Baltimore Orioles: Looking Back at Eddie Murray’s Number Retirement

BALTIMORE - 1996: Eddie Murray of the Baltimore Orioles bats during an MLB game at Oriole Park in Camden Yards in Baltimore, Maryland. (Photo by John Reid III/MLB Photos via Getty Images)
BALTIMORE - 1996: Eddie Murray of the Baltimore Orioles bats during an MLB game at Oriole Park in Camden Yards in Baltimore, Maryland. (Photo by John Reid III/MLB Photos via Getty Images) /

On June 7, 1998, the Baltimore Orioles celebrated one of its Hall of Famers with a number-retirement ceremony.

Unlike other teams in the AL East, the Baltimore Orioles take number retirement seriously. The players who are commemorated in Camden Yards are generational talent who continue to inspire players today.

On this day 22 years ago, the Orioles and their fans celebrated Eddie Murray and placed his number alongside the five other men who represent what the Orioles stand for. Appropriately, Murray’s #33 also sits next to Jackie Robinson’s #42, which is the only number retired in the entire MLB.

Along with his retired number hanging in left field, Murray’s #33 is also represented in the big number statues near Babe’s Dream. He also has a statue inside the park behind center field. His statue was unveiled in August 2012.

Murray played in the MLB for 21 years. The Orioles drafted him in the third round in 1973, right out of high school. He never had a cup of coffee, but went right to everyday play in 1977 where he played 160 games at DH, first, and left-field. He earned the Rookie of Year honors that season.

He continued to build accolades throughout his 13 years in Baltimore, including seven All-Star Games, three Gold Glove Awards, and two Silver Sluggers. He earned a few more accolades when he played for the Dodgers. He moved around the league in his last few season, ending his career in Los Angeles with both the Dodgers and the Angels.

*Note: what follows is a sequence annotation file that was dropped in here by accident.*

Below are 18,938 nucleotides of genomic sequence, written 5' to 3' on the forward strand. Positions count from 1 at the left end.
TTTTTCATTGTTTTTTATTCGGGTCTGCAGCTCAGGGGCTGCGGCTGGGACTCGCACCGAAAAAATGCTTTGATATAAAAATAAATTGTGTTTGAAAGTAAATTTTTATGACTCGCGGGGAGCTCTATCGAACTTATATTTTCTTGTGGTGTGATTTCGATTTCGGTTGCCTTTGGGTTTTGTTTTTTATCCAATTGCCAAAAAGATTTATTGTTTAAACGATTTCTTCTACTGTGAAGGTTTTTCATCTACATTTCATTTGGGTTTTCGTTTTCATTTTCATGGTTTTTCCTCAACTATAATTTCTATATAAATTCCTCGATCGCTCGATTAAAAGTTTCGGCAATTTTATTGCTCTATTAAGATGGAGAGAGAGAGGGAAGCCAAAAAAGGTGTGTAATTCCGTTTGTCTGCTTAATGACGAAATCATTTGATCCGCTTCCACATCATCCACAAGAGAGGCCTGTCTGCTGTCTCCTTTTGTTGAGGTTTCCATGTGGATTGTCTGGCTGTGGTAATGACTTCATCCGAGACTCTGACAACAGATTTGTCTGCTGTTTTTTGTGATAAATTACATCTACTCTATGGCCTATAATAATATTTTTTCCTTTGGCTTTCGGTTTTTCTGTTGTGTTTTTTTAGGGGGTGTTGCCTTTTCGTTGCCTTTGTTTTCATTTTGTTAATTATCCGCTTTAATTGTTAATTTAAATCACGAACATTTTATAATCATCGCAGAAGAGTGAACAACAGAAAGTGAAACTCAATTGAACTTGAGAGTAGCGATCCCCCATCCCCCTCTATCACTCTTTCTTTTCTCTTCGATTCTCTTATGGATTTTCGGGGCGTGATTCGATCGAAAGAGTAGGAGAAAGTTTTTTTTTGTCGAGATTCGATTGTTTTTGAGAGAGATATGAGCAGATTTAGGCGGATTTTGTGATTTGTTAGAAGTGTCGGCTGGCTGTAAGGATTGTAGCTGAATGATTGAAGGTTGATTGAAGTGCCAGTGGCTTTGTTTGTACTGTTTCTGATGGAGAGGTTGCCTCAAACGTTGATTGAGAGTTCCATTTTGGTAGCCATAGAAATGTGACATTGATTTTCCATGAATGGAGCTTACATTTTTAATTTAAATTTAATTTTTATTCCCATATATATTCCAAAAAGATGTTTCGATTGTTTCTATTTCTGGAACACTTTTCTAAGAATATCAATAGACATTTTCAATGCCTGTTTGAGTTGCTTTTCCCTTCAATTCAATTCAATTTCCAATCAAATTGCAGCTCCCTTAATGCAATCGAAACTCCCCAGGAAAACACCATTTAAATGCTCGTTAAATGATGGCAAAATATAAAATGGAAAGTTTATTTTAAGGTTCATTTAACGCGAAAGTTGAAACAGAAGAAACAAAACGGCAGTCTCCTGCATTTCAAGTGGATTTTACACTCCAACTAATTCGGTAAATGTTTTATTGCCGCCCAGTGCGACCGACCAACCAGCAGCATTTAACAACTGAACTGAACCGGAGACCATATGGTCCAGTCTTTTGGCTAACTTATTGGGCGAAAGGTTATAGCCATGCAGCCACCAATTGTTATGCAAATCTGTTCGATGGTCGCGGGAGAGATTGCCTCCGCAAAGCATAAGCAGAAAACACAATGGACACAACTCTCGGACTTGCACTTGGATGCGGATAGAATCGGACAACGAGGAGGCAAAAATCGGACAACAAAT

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In the statue ceremony, Eduardo A .Encina with The Baltimore Sun shared Cal Ripken Jr’s words about Steady Eddie:

"“Eddie was the guy I really looked to when I was first called up. He was a great teammate and is a great friend. Seeing Eddie in the lineup at that No. 4 spot gave us all a lot of confidence and he always seemed to come through when we needed him. Eddie defined what it means to lead by example and I will always remember him as the leader of our teams and one of the most clutch hitters I have ever been around.”"

Interestingly, on June 6, 1992, Murray set a record that he continues to hold to this day. He was on the Mets that season. In a game against the Pittsburgh Pirates, he earned a pair of RBI and broke Mickey Mantle’s record of RBI hit by switch-hitter. In this game, he earned one RBI in a sac fly in the first. His second was a line-drive single in the sixth. He scored Vince Coleman both times.

Murray has a firm grip on his RBI record with 1,917 RBI. Behind him are Chipper Jones with 1,623, Carlos Beltran with 1,536, and Mickey Mantle with 1,510.

In other switch-hitting records, Murray is second behind Pete Rose in hits with 3,255 to Rose’s 4,256. He’s also in second behind Mantle with home runs. Mantle has 536, and Murray has 504.

He hit his 500th home run while wearing an O’s uniform on September 6, 1996. Enjoy the video, courtesy of MLB:

Murray was one of the best hitters to ever swing the bat. He’s near or at the top of most hitting categories as a switch hitter, and he’s in the top 30 in several categories when compared to all hitters. He leads the league in defensive games at first base. He ranks 13th in total hits, and 11th in total RBI behind players like Hank Aaron, Ty Cobb, Albert Pujols, and Lou Gehrig.

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Orioles fans who got to watch Murray were fortunate. Player like him don’t come around often, and they certainly make an impact. He is a player for the ages.